Start with the small things when you introduce legal operations in a start-up or small-team environment, because doing so adds value while you work on bigger changes, Cockroach Labs’ legal ops chief Adam Becker said in an Inside Voices webcast.
When he came on board the SQL startup in 2021 as its legal ops person, his first action was to build an intranet site to house the legal team’s documents.
“When I came in here I said, ‘So, where are all your files?’ and the answer was, ‘A little bit here, a little bit there. We use this and we use that,’” said Becker, who previously managed legal operations for in-house teams at large companies. “And I said, ‘What if we just had an intranet legal site where you have everything, and they’re like, ‘That would be amazing.’”
The project only took him a month to complete, giving the team something concrete with minimal effort.
“It made a huge difference in their lives,” he said.
One challenge of being the sole operations person on a small team is you have no one to bounce ideas off of or share responsibility if something goes wrong, Becker said.
But there are ways to turn those negatives into positives and at the same time, you get a number of built-in advantages.
Among other things, you can expect the attorneys as well as others in a start-up environment, on both the corporate and business side, to be relatively tech savvy, so there’s less reluctance to deploy tech solutions.
“There was actually a desire to do away with work we didn’t have to do,” Becker said.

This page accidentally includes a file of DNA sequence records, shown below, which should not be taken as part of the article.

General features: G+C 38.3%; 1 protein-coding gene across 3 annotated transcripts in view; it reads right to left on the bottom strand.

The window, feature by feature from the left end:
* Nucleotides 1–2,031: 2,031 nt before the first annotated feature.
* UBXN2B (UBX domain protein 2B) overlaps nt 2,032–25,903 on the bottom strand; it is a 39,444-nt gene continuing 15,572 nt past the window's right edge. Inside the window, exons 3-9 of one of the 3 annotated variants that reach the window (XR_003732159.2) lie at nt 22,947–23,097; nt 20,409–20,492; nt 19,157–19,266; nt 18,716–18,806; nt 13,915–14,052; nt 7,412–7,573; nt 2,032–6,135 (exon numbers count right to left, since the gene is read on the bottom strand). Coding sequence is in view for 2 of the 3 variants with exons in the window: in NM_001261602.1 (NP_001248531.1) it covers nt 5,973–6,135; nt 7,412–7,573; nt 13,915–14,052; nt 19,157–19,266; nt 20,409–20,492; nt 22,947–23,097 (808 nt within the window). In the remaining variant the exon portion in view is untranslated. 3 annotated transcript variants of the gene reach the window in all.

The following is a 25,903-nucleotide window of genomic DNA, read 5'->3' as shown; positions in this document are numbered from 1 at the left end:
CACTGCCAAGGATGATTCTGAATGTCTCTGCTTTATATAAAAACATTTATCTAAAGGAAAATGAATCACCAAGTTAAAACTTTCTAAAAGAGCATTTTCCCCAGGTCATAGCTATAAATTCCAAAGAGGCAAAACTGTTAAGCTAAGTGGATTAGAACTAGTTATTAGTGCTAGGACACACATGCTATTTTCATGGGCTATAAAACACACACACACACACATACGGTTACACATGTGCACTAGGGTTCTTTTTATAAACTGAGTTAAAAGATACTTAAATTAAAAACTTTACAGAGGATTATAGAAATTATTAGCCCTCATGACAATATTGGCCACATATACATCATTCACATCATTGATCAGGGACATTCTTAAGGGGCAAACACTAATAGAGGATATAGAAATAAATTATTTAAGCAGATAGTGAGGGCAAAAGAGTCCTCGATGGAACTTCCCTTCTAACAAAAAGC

When he started at the company, there were two lawyers on the legal team. That’s since doubled. And the team, including the general counsel, were open to tech solutions from the beginning.
“It’s not that the legal team had never thought about what solutions were needed, " he said. “They just didn’t have time to.”
To help him know what solutions would work best and to reduce implementation pitfalls, he stays in contact with others in legal ops through networking and idea-sharing networks. For example, Becker serves on the board of the Corporate Legal Operations Consortium (CLOC).
He also meets regularly with operations people in the corporate and business functions at the company.
“If I’m invited to something, I never turn it down,” Becker said. “I go to meetings here where I didn’t even know what they were talking about when I started.”
Becker said he takes the time to learn the processes and problems of the other operations because that can help him learn what’s already in place that he might use for legal, but also it helps him understand what he needs to meet future demands.
Early on, he said, he was “being pulled into meetings in the business functions, some of the R&D people, just because they thought it can’t hurt for me to be there,” he said. “We’re pretty transparent.”
The meetings gave him insight into what was happening at the company and what was projected to happen. “What sort of work we were handling. What sort of work we were projecting,” he said.
It also helps to stay in regular touch with vendors, even if you don’t need their technology, because you’ll want to be in step with what’s available for when you do need to put new systems in.
“You may not have active litigation or a portfolio now, but chances are there’s going to be [a lawsuit] one day and keeping on top of that, the technology and the developments [that you’ll need], is so helpful for when it comes your way,” Becker said.
That’s a view he only started to hold recently. “It’s something I view very differently in-house” at a start-up, he said. “I view alternative providers and tech providers as resources and more helpful than when I was at a big company and we knew everything.
“Take the time to keep learning,” he said. “The company I started at a year and a half ago is not the company I’m at today.”